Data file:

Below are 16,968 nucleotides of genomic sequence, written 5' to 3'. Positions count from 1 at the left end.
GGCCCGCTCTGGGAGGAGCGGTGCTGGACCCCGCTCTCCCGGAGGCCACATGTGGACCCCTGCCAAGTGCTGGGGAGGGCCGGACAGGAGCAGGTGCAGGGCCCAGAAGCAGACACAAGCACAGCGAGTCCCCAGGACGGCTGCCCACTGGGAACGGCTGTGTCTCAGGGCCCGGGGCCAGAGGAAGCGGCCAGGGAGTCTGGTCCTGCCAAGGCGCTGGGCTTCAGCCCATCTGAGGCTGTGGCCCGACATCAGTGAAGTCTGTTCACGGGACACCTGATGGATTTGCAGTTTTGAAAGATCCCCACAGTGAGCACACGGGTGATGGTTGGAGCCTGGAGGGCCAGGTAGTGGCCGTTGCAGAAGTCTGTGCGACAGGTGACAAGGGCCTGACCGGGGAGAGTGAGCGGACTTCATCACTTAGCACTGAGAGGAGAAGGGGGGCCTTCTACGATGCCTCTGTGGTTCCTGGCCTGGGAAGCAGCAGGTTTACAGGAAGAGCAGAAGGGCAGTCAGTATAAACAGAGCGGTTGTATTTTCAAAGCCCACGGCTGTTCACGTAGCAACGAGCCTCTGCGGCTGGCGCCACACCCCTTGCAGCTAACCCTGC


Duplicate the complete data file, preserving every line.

Below are 16,968 nucleotides of genomic sequence, written 5' to 3'. Positions count from 1 at the left end.
GGCCCGCTCTGGGAGGAGCGGTGCTGGACCCCGCTCTCCCGGAGGCCACATGTGGACCCCTGCCAAGTGCTGGGGAGGGCCGGACAGGAGCAGGTGCAGGGCCCAGAAGCAGACACAAGCACAGCGAGTCCCCAGGACGGCTGCCCACTGGGAACGGCTGTGTCTCAGGGCCCGGGGCCAGAGGAAGCGGCCAGGGAGTCTGGTCCTGCCAAGGCGCTGGGCTTCAGCCCATCTGAGGCTGTGGCCCGACATCAGTGAAGTCTGTTCACGGGACACCTGATGGATTTGCAGTTTTGAAAGATCCCCACAGTGAGCACACGGGTGATGGTTGGAGCCTGGAGGGCCAGGTAGTGGCCGTTGCAGAAGTCTGTGCGACAGGTGACAAGGGCCTGACCGGGGAGAGTGAGCGGACTTCATCACTTAGCACTGAGAGGAGAAGGGGGGCCTTCTACGATGCCTCTGTGGTTCCTGGCCTGGGAAGCAGCAGGTTTACAGGAAGAGCAGAAGGGCAGTCAGTATAAACAGAGCGGTTGTATTTTCAAAGCCCACGGCTGTTCACGTAGCAACGAGCCTCTGCGGCTGGCGCCACACCCCTTGCAGCTAACCCTGC